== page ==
So, while our squirrel friends may not feel the cold as easily or thoroughly as people and other animals, they can still die from too much exposure to it.
Can Squirrels Get Hypothermia
Squirrels can get hypothermia. However, they can also survive having hypothermia for a very long time. In fact, they can make it for almost three full days before the cooling becomes a terminal issue.
According to The American Journal of Physiology Legacy Content, “Artificially cooled ground squirrels survived 110 hours at a body temperature of 10°C, ‘biological survival’ time being only 75 hours. Hemoconcentration, low arterial blood pressure, and hypoglycemia have also been found in lethargic ground squirrels during the last part of survival. They cannot be rescued by rewarming. The deeply cooled animal with stabilized temperature is in a physiological state that changes with time and ultimately leads to death.”
How Cold Is Too Cold For A Squirrel
There haven’t been a lot of tests on how cold a squirrel can get. However, I can tell you that tree squirrels stay in when the temperature gets below 30 degrees.
It doesn’t seem to matter as much for hibernating ground squirrels, so long as things warm up again before they run out of fat stores.
Do Squirrels Grow Winter Coats
Fur-bearing animals all tend to grow winter coats, and squirrels are no exception.
They will shed some of the summer hair and replace it with a much denser, more layered look for winter. The thicker hair helps hold a layer of warm air near their bodies.
In addition to bulking up their fur coat, squirrels bulk up their bodies. Both hibernating ground squirrels and arboreal squirrels know when winter is coming and prepare accordingly.
Amazingly, grey squirrels can gain up to 25 percent of their summer bodyweight in fat to stay warm.
Helpful Tips To Know If Squirrels Can Freeze To Death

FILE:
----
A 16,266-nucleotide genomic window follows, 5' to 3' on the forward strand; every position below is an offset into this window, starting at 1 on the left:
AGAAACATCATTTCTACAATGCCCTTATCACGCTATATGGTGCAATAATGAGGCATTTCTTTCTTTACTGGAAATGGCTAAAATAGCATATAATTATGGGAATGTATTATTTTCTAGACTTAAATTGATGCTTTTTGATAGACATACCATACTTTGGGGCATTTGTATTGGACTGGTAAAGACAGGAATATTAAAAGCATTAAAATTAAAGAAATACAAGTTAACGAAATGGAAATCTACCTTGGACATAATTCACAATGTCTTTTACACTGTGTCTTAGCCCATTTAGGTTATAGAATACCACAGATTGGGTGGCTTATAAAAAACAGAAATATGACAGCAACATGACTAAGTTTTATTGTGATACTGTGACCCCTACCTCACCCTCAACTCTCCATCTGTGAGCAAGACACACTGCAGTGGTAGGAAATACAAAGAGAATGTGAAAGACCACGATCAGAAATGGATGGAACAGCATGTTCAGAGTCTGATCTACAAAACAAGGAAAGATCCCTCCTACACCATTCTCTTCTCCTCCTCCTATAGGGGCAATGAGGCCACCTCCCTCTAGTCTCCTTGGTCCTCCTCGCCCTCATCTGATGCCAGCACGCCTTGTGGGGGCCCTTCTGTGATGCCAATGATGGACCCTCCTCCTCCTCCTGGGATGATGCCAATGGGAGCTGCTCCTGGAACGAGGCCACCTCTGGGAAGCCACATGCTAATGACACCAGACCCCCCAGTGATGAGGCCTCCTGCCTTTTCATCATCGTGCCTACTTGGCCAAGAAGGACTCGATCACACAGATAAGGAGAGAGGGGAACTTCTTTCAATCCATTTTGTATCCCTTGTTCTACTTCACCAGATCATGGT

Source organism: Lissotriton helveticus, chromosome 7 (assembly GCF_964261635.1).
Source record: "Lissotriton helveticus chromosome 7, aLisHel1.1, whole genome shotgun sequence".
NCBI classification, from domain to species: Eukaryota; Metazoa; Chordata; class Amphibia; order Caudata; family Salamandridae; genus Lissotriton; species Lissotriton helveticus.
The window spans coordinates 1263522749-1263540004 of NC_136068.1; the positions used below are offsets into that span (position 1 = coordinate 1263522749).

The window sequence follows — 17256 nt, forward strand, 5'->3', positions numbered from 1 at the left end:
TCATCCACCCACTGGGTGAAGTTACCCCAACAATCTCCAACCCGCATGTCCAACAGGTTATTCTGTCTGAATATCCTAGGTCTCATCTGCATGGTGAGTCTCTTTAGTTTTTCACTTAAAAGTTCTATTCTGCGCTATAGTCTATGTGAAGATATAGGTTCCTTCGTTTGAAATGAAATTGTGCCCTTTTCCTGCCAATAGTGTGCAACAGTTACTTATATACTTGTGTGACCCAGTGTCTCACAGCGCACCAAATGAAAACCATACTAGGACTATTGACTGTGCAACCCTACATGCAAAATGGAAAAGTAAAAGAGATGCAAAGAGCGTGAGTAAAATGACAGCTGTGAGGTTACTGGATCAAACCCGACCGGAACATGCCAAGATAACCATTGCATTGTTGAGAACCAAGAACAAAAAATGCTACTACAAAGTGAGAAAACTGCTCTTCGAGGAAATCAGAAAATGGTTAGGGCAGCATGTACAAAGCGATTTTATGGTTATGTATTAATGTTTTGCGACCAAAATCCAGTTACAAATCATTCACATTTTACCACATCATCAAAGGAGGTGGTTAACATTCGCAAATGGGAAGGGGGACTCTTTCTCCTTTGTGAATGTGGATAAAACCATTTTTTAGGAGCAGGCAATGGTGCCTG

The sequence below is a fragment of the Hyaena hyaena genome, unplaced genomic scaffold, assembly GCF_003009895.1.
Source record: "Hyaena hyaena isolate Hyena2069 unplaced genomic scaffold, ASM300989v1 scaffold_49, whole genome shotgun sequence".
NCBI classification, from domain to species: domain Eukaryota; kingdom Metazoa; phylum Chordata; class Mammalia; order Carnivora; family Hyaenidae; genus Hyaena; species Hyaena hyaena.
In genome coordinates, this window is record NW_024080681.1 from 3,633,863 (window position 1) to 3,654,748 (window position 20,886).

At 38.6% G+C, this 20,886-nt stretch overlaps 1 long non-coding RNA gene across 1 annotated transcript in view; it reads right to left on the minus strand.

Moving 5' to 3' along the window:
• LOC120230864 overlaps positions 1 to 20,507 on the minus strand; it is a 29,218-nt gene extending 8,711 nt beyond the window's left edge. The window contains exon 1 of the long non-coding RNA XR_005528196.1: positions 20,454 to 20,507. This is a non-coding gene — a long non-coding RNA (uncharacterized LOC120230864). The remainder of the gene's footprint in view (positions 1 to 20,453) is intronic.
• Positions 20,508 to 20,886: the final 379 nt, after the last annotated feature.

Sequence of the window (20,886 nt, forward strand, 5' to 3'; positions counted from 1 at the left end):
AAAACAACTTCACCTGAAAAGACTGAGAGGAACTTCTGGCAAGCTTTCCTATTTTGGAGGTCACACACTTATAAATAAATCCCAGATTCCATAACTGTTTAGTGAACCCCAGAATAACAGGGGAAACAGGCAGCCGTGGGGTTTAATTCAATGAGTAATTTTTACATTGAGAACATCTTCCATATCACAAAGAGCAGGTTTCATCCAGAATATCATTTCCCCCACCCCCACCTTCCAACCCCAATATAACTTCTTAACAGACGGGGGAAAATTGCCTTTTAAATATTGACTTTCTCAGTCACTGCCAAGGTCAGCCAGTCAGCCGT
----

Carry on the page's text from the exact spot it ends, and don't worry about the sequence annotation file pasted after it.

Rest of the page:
Squirrels can freeze to death, but they generally won’t because they have instincts and good survival skills. By bulking up, growing a winter coat, and staying n their dens when it’s too chilly, squirrels can avoid freezing.
Here are more helpful tips to know if squirrels can freeze to death.
- Squirrels use their tails as blankets when they need to stay warm. It turns out this long, fluffy appendage is suitable for more than keeping their balance in the trees.
- Another way squirrels stay warm in the winter is by becoming roommates. A group of squirrels will send the winter months together and share body heat as they sleep.
- Mammals, like squirrels, are warm-blooded, so they produce their own heat. Unfortunately, when temperatures get too low or stay low for too long, it’s impossible to heat a bloody. A mammal will start to get frostbite as its body pulls the blood in from its extremities, leaving fingers and toes to die so that the lungs, brain, and heart can stay warm enough to survive.
When squirrels get cold, they may be the last to know because of a unique adaptation that allows them to avoid feeling the cold.
Plus, squirrels have evolved thick winter coats and other survival strategies like gaining weight to stay warm in winter. Like most animals, they instinctually know when the cold is coming and prepare for it.
However, it is still technically possible for them to freeze to death. A squirrel who was caught out of their den for several days, especially if the weather got cold too quickly, would still probably freeze.